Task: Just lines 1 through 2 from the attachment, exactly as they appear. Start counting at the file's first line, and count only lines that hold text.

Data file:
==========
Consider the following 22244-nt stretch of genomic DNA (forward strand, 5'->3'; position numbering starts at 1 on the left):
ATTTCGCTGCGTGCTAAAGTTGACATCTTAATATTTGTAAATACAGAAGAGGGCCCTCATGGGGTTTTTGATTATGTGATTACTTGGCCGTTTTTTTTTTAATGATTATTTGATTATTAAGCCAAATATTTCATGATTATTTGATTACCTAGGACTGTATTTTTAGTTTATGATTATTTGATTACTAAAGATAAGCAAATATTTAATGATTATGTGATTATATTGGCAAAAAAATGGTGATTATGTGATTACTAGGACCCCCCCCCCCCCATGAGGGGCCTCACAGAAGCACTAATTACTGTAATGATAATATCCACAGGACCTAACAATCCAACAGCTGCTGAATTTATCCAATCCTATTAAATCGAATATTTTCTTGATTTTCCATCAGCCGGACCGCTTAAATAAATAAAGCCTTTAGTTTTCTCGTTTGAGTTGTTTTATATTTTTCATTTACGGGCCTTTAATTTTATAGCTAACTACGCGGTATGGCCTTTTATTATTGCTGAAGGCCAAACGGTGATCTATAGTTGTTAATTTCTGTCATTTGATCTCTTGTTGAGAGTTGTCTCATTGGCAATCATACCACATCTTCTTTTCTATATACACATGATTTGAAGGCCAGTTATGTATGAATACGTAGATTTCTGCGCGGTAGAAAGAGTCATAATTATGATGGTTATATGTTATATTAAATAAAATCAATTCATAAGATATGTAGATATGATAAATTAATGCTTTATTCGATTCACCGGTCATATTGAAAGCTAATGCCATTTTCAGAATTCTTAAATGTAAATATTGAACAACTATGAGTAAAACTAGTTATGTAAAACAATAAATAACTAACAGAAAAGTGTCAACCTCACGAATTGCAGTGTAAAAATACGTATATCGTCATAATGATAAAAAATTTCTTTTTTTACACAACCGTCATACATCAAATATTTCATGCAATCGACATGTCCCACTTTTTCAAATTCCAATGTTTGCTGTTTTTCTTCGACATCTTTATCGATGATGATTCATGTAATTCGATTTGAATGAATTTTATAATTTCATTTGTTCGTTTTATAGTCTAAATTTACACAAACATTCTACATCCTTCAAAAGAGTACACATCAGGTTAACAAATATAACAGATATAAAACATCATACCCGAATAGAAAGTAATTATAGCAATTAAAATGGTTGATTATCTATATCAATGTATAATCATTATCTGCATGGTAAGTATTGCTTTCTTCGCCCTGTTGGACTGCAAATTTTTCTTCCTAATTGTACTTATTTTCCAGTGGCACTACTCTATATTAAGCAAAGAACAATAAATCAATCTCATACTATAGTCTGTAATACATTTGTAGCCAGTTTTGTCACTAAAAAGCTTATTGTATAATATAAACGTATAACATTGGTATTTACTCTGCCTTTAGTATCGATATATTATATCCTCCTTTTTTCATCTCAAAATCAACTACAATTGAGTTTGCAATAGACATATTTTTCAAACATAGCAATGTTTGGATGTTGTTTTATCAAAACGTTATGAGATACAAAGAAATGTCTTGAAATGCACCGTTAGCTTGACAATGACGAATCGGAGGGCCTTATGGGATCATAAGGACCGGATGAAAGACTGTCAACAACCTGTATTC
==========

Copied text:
Consider the following 22244-nt stretch of genomic DNA (forward strand, 5'->3'; position numbering starts at 1 on the left):
ATTTCGCTGCGTGCTAAAGTTGACATCTTAATATTTGTAAATACAGAAGAGGGCCCTCATGGGGTTTTTGATTATGTGATTACTTGGCCGTTTTTTTTTTAATGATTATTTGATTATTAAGCCAAATATTTCATGATTATTTGATTACCTAGGACTGTATTTTTAGTTTATGATTATTTGATTACTAAAGATAAGCAAATATTTAATGATTATGTGATTATATTGGCAAAAAAATGGTGATTATGTGATTACTAGGACCCCCCCCCCCCCATGAGGGGCCTCACAGAAGCACTAATTACTGTAATGATAATATCCACAGGACCTAACAATCCAACAGCTGCTGAATTTATCCAATCCTATTAAATCGAATATTTTCTTGATTTTCCATCAGCCGGACCGCTTAAATAAATAAAGCCTTTAGTTTTCTCGTTTGAGTTGTTTTATATTTTTCATTTACGGGCCTTTAATTTTATAGCTAACTACGCGGTATGGCCTTTTATTATTGCTGAAGGCCAAACGGTGATCTATAGTTGTTAATTTCTGTCATTTGATCTCTTGTTGAGAGTTGTCTCATTGGCAATCATACCACATCTTCTTTTCTATATACACATGATTTGAAGGCCAGTTATGTATGAATACGTAGATTTCTGCGCGGTAGAAAGAGTCATAATTATGATGGTTATATGTTATATTAAATAAAATCAATTCATAAGATATGTAGATATGATAAATTAATGCTTTATTCGATTCACCGGTCATATTGAAAGCTAATGCCATTTTCAGAATTCTTAAATGTAAATATTGAACAACTATGAGTAAAACTAGTTATGTAAAACAATAAATAACTAACAGAAAAGTGTCAACCTCACGAATTGCAGTGTAAAAATACGTATATCGTCATAATGATAAAAAATTTCTTTTTTTACACAACCGTCATACATCAAATATTTCATGCAATCGACATGTCCCACTTTTTCAAATTCCAATGTTTGCTGTTTTTCTTCGACATCTTTATCGATGATGATTCATGTAATTCGATTTGAATGAATTTTATAATTTCATTTGTTCGTTTTATAGTCTAAATTTACACAAACATTCTACATCCTTCAAAAGAGTACACATCAGGTTAACAAATATAACAGATATAAAACATCATACCCGAATAGAAAGTAATTATAGCAATTAAAATGGTTGATTATCTATATCAATGTATAATCATTATCTGCATGGTAAGTATTGCTTTCTTCGCCCTGTTGGACTGCAAATTTTTCTTCCTAATTGTACTTATTTTCCAGTGGCACTACTCTATATTAAGCAAAGAACAATAAATCAATCTCATACTATAGTCTGTAATACATTTGTAGCCAGTTTTGTCACTAAAAAGCTTATTGTATAATATAAACGTATAACATTGGTATTTACTCTGCCTTTAGTATCGATATATTATATCCTCCTTTTTTCATCTCAAAATCAACTACAATTGAGTTTGCAATAGACATATTTTTCAAACATAGCAATGTTTGGATGTTGTTTTATCAAAACGTTATGAGATACAAAGAAATGTCTTGAAATGCACCGTTAGCTTGACAATGACGAATCGGAGGGCCTTATGGGATCATAAGGACCGGATGAAAGACTGTCAACAACCTGTATTC